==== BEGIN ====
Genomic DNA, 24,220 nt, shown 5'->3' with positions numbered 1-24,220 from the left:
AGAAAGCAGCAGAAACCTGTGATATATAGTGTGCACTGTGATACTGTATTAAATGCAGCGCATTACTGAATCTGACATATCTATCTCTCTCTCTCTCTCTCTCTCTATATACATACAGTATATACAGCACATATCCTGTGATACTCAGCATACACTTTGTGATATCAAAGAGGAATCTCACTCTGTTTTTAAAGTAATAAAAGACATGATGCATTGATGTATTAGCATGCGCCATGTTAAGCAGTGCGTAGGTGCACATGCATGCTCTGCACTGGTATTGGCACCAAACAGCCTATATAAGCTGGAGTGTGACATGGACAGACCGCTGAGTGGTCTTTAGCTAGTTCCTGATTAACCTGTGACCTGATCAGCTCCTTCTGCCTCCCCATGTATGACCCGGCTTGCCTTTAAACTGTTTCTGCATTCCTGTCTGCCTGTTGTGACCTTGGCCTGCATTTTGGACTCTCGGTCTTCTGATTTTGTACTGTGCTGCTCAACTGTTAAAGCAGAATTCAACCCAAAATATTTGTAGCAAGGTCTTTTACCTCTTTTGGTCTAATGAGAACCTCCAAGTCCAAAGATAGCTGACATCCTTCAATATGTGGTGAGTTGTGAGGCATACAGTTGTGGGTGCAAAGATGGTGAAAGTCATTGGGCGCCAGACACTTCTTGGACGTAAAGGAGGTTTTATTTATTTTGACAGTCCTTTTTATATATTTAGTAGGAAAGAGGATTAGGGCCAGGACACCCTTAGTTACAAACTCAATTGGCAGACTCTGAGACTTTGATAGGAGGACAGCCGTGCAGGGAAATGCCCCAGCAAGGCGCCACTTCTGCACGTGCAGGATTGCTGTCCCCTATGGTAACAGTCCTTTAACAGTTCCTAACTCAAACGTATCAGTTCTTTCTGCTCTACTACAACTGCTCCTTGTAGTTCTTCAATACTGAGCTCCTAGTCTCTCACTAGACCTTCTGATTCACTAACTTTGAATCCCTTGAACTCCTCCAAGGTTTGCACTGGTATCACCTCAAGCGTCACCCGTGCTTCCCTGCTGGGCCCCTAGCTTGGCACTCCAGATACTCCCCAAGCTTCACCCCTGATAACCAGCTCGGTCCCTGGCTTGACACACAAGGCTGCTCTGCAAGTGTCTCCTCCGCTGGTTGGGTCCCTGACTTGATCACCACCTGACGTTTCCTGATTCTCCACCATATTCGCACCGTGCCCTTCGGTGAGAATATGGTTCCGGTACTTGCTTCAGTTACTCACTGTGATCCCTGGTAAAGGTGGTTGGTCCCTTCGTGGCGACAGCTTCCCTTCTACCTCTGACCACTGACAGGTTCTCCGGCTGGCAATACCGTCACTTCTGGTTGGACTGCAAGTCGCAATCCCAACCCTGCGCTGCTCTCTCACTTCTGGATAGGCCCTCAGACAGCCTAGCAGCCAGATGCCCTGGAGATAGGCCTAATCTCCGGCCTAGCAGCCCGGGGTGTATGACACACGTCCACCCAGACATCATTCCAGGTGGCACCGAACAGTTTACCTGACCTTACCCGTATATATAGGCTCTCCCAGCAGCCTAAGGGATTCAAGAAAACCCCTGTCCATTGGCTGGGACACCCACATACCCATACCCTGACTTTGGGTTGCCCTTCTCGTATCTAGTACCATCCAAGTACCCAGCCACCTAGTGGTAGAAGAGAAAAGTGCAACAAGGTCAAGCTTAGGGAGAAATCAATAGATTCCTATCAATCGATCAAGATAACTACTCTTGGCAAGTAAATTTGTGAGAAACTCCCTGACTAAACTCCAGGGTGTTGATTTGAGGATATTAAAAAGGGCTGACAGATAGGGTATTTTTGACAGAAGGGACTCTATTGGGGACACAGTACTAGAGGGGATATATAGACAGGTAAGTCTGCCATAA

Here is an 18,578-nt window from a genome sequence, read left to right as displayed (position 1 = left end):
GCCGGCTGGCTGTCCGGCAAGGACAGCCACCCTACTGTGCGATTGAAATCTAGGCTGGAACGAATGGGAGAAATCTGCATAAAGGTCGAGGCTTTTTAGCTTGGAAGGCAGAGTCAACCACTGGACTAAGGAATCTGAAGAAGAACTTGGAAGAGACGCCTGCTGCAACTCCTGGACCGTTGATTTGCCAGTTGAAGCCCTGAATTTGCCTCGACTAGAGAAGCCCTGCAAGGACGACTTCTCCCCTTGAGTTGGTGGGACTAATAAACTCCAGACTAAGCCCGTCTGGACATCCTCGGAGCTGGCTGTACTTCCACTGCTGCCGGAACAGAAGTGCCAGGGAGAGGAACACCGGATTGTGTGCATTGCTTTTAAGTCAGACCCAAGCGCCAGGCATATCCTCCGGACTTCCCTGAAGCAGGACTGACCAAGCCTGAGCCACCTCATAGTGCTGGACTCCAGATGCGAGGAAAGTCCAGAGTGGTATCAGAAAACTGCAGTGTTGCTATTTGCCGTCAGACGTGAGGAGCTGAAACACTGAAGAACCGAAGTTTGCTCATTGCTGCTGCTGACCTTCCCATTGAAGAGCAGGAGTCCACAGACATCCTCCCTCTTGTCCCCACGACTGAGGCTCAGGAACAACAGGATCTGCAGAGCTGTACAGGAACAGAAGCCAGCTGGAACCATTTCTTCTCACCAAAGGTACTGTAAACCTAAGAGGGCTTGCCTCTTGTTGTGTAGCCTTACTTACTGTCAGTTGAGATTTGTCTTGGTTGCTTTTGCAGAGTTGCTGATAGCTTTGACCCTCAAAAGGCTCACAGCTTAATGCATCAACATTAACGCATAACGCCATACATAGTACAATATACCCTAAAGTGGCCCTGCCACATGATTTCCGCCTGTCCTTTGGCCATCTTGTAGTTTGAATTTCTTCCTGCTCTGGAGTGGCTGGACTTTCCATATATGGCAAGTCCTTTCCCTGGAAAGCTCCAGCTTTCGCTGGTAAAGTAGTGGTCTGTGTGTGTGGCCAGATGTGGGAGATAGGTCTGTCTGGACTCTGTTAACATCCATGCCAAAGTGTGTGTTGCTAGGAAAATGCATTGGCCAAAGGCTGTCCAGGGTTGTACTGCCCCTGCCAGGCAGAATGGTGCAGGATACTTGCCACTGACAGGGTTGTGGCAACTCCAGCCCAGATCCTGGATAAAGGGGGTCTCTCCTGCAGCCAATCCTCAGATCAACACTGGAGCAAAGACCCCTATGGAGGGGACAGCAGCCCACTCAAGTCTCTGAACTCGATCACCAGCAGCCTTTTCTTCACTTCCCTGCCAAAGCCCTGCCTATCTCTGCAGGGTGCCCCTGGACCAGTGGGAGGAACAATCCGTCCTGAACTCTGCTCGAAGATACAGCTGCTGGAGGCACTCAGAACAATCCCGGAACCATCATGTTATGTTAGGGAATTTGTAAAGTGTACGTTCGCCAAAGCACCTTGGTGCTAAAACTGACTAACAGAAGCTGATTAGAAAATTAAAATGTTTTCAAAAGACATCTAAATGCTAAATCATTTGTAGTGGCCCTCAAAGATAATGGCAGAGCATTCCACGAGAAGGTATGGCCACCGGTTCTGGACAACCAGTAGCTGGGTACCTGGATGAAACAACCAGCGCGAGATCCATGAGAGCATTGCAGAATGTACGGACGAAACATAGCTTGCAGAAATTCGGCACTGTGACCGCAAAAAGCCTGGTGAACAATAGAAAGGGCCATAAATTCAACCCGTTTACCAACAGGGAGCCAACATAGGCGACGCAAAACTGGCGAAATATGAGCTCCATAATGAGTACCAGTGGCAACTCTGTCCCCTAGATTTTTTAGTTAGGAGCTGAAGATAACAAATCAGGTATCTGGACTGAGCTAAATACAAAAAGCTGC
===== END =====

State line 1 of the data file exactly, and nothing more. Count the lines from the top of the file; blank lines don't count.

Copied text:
Genomic DNA, 24,220 nt, shown 5'->3' with positions numbered 1-24,220 from the left: